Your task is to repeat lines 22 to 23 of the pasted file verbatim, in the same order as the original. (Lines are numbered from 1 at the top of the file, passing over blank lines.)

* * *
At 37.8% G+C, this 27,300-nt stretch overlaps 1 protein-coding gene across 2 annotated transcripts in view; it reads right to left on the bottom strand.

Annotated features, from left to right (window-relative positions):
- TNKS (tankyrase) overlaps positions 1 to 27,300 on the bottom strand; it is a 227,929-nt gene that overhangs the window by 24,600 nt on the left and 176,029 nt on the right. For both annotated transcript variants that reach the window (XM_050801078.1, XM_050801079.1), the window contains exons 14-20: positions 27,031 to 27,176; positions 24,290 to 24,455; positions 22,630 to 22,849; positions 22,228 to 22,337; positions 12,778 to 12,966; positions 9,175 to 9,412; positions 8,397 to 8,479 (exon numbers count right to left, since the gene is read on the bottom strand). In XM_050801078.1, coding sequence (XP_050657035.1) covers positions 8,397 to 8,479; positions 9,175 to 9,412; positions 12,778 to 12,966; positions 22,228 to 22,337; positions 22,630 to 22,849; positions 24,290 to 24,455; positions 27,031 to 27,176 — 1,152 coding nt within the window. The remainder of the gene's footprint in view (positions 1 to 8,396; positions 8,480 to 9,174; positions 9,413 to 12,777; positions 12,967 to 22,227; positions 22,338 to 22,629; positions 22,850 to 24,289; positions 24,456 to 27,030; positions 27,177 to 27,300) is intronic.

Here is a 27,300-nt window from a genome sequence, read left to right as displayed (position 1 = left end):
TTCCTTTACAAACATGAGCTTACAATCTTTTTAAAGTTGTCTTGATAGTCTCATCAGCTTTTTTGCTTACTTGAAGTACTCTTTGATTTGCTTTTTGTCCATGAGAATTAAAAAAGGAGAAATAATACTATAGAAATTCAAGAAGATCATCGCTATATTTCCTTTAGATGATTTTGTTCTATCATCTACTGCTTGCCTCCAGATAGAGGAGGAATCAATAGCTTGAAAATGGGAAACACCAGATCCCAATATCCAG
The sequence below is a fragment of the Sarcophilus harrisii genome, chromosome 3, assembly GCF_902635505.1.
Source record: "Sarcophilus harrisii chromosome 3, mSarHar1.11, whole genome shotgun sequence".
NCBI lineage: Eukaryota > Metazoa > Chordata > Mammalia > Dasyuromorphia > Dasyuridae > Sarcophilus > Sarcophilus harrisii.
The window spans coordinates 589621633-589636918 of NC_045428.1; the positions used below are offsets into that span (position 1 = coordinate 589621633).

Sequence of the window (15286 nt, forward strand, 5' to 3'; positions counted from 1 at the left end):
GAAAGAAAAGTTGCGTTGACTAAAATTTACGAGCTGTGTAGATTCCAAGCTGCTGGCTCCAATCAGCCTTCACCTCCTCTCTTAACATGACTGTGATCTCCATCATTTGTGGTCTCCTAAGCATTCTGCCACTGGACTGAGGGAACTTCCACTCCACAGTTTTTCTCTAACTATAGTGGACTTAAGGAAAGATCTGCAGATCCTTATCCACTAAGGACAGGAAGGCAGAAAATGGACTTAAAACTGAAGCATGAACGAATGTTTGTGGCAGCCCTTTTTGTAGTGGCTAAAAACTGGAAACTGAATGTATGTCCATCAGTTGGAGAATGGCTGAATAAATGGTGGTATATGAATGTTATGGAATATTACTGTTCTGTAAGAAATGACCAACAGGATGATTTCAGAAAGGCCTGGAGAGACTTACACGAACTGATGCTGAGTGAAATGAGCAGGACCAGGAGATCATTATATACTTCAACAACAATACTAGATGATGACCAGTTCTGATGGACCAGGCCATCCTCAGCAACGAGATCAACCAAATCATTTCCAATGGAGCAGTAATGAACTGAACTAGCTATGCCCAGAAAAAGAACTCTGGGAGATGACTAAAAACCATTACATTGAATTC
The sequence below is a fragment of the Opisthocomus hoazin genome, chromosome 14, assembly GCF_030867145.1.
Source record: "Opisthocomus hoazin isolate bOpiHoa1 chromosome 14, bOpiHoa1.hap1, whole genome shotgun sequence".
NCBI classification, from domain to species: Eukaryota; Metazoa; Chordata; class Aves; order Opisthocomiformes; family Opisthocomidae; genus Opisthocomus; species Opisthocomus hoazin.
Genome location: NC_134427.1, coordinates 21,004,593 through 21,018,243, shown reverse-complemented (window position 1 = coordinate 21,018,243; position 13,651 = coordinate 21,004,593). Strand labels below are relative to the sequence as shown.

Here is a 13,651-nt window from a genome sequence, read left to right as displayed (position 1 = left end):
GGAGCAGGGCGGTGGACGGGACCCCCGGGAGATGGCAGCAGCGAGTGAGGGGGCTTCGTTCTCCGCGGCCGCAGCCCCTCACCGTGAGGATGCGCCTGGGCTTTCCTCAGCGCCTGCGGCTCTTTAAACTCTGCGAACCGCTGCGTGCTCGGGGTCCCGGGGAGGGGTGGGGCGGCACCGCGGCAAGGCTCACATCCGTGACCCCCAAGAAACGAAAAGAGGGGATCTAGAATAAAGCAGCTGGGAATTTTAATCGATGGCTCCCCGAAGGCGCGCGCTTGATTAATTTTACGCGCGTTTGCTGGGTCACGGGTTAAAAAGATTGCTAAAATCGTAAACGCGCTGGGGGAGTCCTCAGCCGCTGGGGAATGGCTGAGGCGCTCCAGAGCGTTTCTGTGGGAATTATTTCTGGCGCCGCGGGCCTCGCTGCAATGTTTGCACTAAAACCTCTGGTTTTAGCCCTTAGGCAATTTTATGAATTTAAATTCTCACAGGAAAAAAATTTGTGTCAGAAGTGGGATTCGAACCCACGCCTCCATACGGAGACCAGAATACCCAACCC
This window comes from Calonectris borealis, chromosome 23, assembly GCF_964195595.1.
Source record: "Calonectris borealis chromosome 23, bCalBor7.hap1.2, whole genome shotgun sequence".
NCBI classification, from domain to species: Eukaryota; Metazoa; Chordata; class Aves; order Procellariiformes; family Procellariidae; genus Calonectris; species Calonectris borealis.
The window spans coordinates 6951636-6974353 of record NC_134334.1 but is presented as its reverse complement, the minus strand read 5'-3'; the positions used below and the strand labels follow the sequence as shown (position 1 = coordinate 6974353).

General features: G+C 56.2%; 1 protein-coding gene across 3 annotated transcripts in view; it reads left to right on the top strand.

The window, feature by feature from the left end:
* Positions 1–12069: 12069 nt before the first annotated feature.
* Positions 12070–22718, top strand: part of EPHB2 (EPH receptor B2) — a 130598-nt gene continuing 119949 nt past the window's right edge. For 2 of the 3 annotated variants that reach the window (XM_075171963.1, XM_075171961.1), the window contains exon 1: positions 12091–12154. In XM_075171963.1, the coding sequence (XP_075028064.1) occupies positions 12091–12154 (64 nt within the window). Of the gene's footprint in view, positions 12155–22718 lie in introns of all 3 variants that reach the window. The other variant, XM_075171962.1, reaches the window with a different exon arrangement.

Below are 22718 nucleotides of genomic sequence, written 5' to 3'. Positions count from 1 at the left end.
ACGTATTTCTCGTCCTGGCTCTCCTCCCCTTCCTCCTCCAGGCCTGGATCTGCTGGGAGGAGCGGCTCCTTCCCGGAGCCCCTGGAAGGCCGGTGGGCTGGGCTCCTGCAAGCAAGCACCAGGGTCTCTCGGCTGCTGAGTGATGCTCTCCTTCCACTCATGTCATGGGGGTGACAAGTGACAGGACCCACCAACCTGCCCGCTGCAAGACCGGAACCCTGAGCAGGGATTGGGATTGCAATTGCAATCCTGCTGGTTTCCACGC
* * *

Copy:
General features: G+C 56.2%; 1 protein-coding gene across 3 annotated transcripts in view; it reads left to right on the top strand.

The window, feature by feature from the left end: